NASA Astronaut Brings Space Travel Down to Earth for Kids
Congressman Adam Schiff and NASA astronaut Tracy Caldwell Dyson take a photo with students at La Crescenta Elementary.
Credit: Olivia Hemaratanatorn/SPACE.com

LOS ANGELES — NASA astronaut Tracy Caldwell Dyson shared her experiences on the International Space Station with elementary school students in her home state on Jan. 23.

"Can you tell I really like being an astronaut?" she asked the third, fourth and fifth graders of La Crescenta Elementary in California. And they answered with a resounding, "Yes!"

"Everything I do as an astronaut are the things I enjoy doing," Caldwell Dyson said. "What you choose to do later in life needs to be what you enjoy doing because that's going to bring out the best in you. We want that. Every one of you has a best you. And you keep striving your whole life to be the best you." [8 Surprising Space Shuttle Facts]

The discussion began when a student asked her what inspired her to become an astronaut. It was a mixture of her parents asking her to list what she wanted to do (she enjoyed studying science, working with tools and learning to speak another language) and of inspiration resulting from Christa McAuliffe, the first teacher chosen to go to space on the Challenger in 1986.

In honor of Dyson's visit, Congressman Schiff presented a flag to La Crescenta Elementary principal Kim Bishop.  The flag was previously flown over the United States capitol.
In honor of Dyson's visit, Congressman Schiff presented a flag to La Crescenta Elementary principal Kim Bishop. The flag was previously flown over the United States capitol.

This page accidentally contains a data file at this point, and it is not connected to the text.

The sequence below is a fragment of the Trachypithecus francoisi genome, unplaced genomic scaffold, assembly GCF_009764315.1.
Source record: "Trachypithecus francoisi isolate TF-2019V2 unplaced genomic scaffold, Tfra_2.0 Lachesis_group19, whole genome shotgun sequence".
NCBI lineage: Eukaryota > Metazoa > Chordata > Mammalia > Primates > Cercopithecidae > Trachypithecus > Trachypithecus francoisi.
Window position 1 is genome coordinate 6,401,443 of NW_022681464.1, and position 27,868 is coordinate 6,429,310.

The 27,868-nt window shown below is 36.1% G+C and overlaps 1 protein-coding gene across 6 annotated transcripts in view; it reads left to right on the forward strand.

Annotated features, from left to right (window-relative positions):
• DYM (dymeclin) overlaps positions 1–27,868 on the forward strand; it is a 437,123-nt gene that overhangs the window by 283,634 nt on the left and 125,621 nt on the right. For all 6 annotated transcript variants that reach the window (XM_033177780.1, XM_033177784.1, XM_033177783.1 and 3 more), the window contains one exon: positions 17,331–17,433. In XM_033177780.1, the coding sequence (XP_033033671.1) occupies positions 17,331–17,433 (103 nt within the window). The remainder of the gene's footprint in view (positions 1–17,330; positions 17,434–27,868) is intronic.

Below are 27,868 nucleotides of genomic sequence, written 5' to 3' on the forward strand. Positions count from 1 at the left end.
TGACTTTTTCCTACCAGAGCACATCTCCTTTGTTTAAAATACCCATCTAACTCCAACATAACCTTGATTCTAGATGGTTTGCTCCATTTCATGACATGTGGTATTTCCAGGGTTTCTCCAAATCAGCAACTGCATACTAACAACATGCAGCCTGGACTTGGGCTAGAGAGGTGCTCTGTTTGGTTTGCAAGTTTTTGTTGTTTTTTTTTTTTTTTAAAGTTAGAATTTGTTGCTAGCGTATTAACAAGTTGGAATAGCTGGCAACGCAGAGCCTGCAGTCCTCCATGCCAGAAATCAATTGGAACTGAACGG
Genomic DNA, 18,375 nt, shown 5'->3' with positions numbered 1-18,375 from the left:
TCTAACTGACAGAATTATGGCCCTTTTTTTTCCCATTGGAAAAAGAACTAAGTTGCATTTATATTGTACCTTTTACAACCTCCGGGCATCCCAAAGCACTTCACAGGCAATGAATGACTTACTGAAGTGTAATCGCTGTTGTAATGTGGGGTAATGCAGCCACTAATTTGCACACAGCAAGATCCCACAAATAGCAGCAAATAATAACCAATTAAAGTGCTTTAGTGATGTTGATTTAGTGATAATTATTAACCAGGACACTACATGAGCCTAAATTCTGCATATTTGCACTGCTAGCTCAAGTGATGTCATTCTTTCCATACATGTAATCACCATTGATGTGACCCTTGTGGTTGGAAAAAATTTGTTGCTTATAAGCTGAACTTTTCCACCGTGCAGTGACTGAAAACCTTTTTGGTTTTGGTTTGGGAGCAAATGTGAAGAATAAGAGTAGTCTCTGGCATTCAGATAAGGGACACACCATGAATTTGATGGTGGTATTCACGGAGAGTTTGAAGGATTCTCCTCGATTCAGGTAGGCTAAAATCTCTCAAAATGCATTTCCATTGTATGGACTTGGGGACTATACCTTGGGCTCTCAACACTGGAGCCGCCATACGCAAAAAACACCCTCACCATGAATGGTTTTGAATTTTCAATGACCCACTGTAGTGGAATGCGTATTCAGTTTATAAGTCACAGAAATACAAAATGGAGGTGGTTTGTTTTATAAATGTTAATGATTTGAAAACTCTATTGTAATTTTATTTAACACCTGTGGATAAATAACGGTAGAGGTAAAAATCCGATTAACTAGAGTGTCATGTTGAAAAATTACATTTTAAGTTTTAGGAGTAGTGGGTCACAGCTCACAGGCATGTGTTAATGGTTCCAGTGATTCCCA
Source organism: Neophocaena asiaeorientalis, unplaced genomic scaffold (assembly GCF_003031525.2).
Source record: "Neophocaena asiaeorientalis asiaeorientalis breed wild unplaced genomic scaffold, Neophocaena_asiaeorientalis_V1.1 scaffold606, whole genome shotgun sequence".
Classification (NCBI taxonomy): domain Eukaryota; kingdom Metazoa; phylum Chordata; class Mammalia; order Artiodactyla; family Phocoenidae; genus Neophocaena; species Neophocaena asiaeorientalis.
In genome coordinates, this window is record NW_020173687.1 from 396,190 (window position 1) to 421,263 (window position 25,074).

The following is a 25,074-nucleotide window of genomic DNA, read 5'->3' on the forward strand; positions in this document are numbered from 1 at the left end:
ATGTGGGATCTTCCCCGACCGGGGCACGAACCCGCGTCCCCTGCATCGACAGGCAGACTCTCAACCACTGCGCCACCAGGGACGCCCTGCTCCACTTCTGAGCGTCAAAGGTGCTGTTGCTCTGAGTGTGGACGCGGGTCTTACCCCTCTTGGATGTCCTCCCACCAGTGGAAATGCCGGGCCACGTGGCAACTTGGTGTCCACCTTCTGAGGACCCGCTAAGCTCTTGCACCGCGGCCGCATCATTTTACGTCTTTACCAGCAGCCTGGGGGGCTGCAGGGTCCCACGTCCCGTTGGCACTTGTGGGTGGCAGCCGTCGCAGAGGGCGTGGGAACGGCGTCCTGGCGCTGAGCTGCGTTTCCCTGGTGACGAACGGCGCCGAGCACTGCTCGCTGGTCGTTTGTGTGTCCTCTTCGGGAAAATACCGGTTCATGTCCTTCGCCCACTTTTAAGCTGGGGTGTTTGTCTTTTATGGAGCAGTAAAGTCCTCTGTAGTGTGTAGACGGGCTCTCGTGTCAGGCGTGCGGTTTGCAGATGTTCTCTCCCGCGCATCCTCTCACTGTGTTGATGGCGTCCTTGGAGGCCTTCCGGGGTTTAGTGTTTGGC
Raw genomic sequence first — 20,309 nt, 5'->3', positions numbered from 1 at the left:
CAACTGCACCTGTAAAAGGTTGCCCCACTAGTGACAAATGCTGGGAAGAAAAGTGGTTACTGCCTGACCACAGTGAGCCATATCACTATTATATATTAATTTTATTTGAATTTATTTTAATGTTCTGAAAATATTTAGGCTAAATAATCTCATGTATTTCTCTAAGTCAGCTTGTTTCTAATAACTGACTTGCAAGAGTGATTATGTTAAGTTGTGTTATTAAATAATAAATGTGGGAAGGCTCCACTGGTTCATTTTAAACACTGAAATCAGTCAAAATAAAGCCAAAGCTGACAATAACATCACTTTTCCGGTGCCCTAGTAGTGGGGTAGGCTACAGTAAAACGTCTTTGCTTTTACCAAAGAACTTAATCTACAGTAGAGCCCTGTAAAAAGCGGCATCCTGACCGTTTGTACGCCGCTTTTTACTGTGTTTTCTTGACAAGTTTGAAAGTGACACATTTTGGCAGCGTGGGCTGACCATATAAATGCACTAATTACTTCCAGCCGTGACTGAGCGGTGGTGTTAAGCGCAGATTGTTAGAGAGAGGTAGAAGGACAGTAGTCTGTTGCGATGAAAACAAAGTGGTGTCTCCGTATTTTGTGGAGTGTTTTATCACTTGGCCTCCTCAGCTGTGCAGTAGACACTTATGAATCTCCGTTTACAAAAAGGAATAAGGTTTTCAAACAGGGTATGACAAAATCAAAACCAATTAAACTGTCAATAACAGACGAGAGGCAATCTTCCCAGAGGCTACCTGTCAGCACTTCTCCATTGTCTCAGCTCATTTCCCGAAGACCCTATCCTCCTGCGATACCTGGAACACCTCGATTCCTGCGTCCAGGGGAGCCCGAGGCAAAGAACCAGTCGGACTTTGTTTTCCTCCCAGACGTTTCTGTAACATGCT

Credit: Olivia Hemaratanatorn/SPACE.com

Caldwell Dyson showed a video that detailed her time at the International Space Station. It included her shuttle launch, exercising, eating sushi, doing experiments, making repairs as well as having fun with the team on board (hide and seek, singing and participating in space shuttle Olympics).

There was audible wonderment when the video showed water in an open plastic sandwich bag and how the water remained in the bag when it was turned upside down. This was one of the "Kids in Micro-g" experiments where kids across the country develop experiments that get performed on board by astronauts.

Caldwell Dyson told the kids that she hoped some of them would participate in the space program; it's where they could use their talents and gifts. She explained she worked really hard in the space program because she believes in it.

Congressman Adam Schiff and NASA astronaut Tracy Caldwell Dyson take a photo with students at La Crescenta Elementary.
Congressman Adam Schiff and NASA astronaut Tracy Caldwell Dyson take a photo with students at La Crescenta Elementary.
Credit: Olivia Hemaratanatorn/SPACE.com

"I believe that we as a country and a world need to keep exploring space," she said.  "My experience, because of my age and where we are with our space program, I'm probably going to only see the lower orbit of Earth. My experience is going to be circling around the Earth."

She asked the students where they thought space exploration would advance to when they're her age.  Among the responses: Another galaxy, Jupiter, Mars, and biggest world in the universe.

Every year Rep. Adam Schiff (D-Burbank) invites an astronaut to visit schools in his district.  Dyson is the eighth participant. In honor of Dyson's visit, Congressman Schiff presented a flag to La Crescenta Elementary principal Kim Bishop. The flag was previously flown over the United States Capitol.

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